Since early October of 2012, the price of gold has declined 22 percent, with nearly half of that distance covered on April 15. April 18 brought a return of buyers to the gold market, with June gold futures advancing 0.59 percent and the spot price of gold jumping 1.01 percent at the Chicago Mercantile Exchange, to close at $1,391.40 per ounce.

So is it time to buy or sell?

At the current time, all technical indicators point to a bear market in gold and gold ETFs and so, technical analysis says that right now is not the time to buy gold as the technical picture is very weak. Furthermore, fundamentals don't support higher gold prices as nations and consumers deleverage and we're in a seemingly deflationary period with the possibility of global recession ahead. However, this situation could and probably will change over time, and so gold could likely once again be a "buy" somewhere down the road.

If you are interested in using gold ETFs to invest in gold, here are some of the more popular selections:

For gold bulls:


This gold ETF reflects the current price and trends of Gold Bullion and so offers exposure to the gold market within a brokerage account. The gold spot price for GLD is determined by the 24 hour global over-the-counter (OTC) gold market.

iShares Gold Trust ETF (NYSEARCA:IAU)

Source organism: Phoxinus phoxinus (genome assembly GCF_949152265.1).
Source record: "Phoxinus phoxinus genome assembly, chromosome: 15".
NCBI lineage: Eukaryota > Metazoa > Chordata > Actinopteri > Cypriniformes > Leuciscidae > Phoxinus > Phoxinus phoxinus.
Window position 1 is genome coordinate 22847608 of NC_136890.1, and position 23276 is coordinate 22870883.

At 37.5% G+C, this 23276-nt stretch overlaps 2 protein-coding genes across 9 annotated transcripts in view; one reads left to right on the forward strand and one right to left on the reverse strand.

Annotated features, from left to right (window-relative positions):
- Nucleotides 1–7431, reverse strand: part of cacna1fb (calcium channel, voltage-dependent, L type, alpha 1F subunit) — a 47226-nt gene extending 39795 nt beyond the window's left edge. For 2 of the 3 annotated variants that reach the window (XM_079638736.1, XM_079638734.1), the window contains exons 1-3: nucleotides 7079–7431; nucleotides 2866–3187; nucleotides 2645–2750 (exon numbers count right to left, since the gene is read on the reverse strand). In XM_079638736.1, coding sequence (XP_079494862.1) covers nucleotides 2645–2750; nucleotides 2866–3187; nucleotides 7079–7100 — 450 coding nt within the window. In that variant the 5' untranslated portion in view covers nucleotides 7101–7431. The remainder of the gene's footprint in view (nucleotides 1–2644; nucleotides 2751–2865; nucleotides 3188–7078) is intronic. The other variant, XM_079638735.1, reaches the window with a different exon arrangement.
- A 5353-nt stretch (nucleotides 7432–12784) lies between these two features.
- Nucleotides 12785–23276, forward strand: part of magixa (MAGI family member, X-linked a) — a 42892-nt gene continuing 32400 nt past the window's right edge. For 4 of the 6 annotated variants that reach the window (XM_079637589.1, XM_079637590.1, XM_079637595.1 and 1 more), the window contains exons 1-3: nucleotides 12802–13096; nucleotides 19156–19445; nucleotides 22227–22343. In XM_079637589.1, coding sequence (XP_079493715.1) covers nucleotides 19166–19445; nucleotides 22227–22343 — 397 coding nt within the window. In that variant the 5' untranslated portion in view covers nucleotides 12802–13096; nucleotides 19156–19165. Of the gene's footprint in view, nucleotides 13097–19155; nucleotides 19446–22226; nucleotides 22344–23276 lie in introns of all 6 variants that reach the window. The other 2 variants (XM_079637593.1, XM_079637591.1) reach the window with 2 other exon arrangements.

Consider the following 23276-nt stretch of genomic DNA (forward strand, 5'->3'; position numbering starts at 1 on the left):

This gold ETF is backed by gold held in trusts located in London, Toronto, and New York. The gold spot price for the iShares Gold Trust ETF IAU is set by the London PM Fixed Price for spot gold as determined by the London Bullion Market Association.

For Gold bears:

PowerShares DB Gold Short ETN (NYSEARCA:DGZ)

DGZ is an Exchange Traded Note which is designed to replicate the inverse of the daily performance of the Deutsche Bank Liquid Commodity index – Optimum Yield Gold Excess Return. The index is intended to reflect changes in the market value of certain gold futures contracts and is comprised of a single unfunded gold futures contract.

ProShares UltraShort Gold ETF (NYSEARCA:GLL)

This gold ETF is designed to provide daily investment results (before fees and expenses) that correspond to twice (200%) the inverse (opposite) of the daily performance of gold bullion as measured by the U.S. Dollar p.m. fixing price for delivery in London.

Bottom line: Gold has held a unique place in financial history both as a store of value and perceived safe haven against inflation and paper currency. It has been in a decade long bull market, but as we saw last week, no bull lasts forever. Nevertheless, the "barbarous relic" and gold ETFs are sure to make new headlines in the days ahead and continue to hold the attention and fascination of investors and speculators around the world.

Disclosure: Wall Street Sector Selector actively trades a wide range of exchange traded funds and positions can change at any time.